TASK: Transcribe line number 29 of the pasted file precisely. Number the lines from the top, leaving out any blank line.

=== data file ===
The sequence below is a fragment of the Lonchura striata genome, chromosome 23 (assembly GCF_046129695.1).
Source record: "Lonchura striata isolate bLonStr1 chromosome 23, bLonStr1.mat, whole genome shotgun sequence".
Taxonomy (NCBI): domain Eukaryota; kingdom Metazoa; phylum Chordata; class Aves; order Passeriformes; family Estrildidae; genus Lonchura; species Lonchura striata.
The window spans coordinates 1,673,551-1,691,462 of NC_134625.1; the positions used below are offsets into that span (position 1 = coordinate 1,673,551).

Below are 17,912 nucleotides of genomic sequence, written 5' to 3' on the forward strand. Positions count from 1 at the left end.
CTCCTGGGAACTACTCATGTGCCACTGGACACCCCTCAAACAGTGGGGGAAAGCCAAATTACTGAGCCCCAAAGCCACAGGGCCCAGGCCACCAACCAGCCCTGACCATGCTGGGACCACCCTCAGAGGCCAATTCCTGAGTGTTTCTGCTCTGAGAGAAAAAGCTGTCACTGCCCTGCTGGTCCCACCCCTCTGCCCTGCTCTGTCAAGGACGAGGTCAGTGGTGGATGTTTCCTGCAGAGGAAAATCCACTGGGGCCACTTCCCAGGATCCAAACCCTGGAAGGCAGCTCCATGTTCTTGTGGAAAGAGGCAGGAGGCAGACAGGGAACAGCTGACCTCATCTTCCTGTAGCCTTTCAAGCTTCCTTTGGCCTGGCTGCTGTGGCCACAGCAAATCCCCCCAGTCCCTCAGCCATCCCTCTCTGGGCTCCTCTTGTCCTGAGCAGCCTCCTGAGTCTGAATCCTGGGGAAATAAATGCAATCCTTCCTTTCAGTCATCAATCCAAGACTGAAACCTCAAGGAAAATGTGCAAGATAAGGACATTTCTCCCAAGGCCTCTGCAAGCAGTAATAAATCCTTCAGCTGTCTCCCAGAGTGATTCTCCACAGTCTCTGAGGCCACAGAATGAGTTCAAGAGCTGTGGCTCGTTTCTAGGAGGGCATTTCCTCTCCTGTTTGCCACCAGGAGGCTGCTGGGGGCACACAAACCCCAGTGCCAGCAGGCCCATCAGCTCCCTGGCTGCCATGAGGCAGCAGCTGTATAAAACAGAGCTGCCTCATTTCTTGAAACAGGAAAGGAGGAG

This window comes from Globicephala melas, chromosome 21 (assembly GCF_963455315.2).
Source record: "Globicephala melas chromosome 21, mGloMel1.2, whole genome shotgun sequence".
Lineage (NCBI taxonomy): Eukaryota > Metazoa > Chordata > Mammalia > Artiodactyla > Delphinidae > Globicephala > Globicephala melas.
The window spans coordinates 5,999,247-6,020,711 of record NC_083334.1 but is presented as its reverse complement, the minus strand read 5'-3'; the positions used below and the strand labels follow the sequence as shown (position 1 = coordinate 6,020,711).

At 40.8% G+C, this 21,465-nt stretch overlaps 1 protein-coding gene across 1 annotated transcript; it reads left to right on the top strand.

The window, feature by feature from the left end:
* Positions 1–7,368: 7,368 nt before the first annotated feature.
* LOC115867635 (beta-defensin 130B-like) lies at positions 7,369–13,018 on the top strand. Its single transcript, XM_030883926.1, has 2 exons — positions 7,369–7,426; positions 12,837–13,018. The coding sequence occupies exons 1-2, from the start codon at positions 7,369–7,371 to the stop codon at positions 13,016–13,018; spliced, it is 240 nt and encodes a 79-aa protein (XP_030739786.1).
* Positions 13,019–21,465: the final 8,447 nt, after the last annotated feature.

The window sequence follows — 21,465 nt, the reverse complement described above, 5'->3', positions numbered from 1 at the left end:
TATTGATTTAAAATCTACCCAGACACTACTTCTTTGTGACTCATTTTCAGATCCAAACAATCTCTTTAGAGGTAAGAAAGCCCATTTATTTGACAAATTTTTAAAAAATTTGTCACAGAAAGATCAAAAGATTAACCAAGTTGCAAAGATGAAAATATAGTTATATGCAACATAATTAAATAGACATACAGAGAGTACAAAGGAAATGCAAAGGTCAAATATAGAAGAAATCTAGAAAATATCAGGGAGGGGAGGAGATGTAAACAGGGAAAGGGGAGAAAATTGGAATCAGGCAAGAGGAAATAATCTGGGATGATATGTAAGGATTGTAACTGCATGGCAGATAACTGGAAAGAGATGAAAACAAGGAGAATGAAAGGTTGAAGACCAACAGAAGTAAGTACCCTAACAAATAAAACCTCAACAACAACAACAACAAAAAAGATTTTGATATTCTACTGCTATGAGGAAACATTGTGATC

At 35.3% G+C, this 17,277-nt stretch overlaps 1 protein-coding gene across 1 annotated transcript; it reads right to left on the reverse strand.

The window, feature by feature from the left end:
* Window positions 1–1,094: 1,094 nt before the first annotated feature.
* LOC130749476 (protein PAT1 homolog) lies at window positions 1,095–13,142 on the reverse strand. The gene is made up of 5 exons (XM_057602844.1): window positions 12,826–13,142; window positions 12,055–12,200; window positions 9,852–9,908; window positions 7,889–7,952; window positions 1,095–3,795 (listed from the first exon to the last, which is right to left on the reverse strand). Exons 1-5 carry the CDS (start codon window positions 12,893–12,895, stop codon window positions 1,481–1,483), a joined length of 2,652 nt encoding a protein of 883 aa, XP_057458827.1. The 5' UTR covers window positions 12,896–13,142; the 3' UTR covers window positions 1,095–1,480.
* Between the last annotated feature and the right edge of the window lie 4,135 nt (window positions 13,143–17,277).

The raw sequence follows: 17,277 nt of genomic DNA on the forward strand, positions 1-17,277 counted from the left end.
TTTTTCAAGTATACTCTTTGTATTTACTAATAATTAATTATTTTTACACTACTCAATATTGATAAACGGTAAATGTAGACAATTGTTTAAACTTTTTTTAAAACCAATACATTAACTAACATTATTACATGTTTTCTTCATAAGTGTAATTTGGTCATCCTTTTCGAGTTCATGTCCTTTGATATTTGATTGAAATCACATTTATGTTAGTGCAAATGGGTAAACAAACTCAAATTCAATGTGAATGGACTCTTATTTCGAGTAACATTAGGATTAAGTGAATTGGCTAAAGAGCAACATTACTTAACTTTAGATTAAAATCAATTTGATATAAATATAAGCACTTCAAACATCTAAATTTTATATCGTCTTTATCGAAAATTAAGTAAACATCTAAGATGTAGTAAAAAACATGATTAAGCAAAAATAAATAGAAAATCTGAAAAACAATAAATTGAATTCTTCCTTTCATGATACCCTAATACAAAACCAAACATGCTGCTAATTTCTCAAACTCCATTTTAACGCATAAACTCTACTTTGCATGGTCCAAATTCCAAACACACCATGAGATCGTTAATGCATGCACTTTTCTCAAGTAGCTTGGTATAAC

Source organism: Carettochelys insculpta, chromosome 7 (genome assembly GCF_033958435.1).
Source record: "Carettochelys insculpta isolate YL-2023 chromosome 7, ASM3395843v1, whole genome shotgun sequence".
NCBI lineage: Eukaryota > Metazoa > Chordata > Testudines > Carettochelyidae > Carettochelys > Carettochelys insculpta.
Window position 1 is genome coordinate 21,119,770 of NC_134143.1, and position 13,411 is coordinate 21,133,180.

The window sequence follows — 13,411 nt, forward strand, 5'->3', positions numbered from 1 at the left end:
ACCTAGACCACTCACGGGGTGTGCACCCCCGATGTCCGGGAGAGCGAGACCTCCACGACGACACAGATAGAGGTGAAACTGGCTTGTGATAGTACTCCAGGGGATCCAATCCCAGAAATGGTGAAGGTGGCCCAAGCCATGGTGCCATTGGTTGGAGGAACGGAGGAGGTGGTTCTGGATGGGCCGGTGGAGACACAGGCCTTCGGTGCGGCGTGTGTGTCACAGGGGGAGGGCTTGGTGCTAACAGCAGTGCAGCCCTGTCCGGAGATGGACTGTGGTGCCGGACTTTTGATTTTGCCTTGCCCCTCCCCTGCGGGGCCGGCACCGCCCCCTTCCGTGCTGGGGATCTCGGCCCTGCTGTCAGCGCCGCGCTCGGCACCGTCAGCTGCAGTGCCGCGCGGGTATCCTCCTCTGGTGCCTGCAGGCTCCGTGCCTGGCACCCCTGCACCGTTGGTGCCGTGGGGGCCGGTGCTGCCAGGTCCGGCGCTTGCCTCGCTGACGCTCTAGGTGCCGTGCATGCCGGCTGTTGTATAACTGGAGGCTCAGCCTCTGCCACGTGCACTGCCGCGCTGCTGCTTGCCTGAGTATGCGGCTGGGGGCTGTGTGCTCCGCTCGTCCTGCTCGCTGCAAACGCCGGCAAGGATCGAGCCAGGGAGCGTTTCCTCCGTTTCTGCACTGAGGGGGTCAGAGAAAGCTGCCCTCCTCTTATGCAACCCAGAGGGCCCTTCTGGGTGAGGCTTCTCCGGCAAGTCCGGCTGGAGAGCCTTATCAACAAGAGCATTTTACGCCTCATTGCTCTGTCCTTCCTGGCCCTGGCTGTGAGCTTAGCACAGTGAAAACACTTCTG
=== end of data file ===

The window sequence follows — 13,411 nt, forward strand, 5'->3', positions numbered from 1 at the left end: